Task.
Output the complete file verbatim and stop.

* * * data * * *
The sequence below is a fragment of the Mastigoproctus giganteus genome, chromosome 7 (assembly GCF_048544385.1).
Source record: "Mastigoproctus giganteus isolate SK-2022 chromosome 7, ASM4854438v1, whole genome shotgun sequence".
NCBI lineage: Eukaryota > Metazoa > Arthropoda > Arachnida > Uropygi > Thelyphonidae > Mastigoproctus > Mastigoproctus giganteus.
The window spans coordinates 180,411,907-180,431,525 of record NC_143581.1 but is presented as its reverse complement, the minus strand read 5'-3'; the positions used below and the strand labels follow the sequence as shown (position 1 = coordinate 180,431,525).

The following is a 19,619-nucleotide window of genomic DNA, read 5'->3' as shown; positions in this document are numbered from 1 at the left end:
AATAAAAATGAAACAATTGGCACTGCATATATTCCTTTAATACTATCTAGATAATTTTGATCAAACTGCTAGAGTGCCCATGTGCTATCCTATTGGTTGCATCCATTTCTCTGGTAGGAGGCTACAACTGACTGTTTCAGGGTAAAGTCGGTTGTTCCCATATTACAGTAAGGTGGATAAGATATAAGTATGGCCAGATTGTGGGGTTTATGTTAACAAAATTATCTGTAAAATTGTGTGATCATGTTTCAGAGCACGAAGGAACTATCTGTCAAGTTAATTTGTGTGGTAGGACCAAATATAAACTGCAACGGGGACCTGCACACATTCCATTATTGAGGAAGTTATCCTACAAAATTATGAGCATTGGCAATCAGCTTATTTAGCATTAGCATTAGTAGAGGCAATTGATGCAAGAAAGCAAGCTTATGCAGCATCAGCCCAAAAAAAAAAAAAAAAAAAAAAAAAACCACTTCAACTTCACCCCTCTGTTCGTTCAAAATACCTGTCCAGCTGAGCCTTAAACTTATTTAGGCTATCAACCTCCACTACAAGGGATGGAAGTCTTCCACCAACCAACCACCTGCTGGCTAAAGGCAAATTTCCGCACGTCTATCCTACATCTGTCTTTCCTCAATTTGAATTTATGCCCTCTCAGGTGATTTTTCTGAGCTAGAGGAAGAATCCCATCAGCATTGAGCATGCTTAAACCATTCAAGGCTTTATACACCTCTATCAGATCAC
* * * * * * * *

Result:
The sequence below is a fragment of the Mastigoproctus giganteus genome, chromosome 7 (assembly GCF_048544385.1).
Source record: "Mastigoproctus giganteus isolate SK-2022 chromosome 7, ASM4854438v1, whole genome shotgun sequence".
NCBI lineage: Eukaryota > Metazoa > Arthropoda > Arachnida > Uropygi > Thelyphonidae > Mastigoproctus > Mastigoproctus giganteus.
The window spans coordinates 180,411,907-180,431,525 of record NC_143581.1 but is presented as its reverse complement, the minus strand read 5'-3'; the positions used below and the strand labels follow the sequence as shown (position 1 = coordinate 180,431,525).

The following is a 19,619-nucleotide window of genomic DNA, read 5'->3' as shown; positions in this document are numbered from 1 at the left end:
AATAAAAATGAAACAATTGGCACTGCATATATTCCTTTAATACTATCTAGATAATTTTGATCAAACTGCTAGAGTGCCCATGTGCTATCCTATTGGTTGCATCCATTTCTCTGGTAGGAGGCTACAACTGACTGTTTCAGGGTAAAGTCGGTTGTTCCCATATTACAGTAAGGTGGATAAGATATAAGTATGGCCAGATTGTGGGGTTTATGTTAACAAAATTATCTGTAAAATTGTGTGATCATGTTTCAGAGCACGAAGGAACTATCTGTCAAGTTAATTTGTGTGGTAGGACCAAATATAAACTGCAACGGGGACCTGCACACATTCCATTATTGAGGAAGTTATCCTACAAAATTATGAGCATTGGCAATCAGCTTATTTAGCATTAGCATTAGTAGAGGCAATTGATGCAAGAAAGCAAGCTTATGCAGCATCAGCCCAAAAAAAAAAAAAAAAAAAAAAAAAACCACTTCAACTTCACCCCTCTGTTCGTTCAAAATACCTGTCCAGCTGAGCCTTAAACTTATTTAGGCTATCAACCTCCACTACAAGGGATGGAAGTCTTCCACCAACCAACCACCTGCTGGCTAAAGGCAAATTTCCGCACGTCTATCCTACATCTGTCTTTCCTCAATTTGAATTTATGCCCTCTCAGGTGATTTTTCTGAGCTAGAGGAAGAATCCCATCAGCATTGAGCATGCTTAAACCATTCAAGGCTTTATACACCTCTATCAGATCAC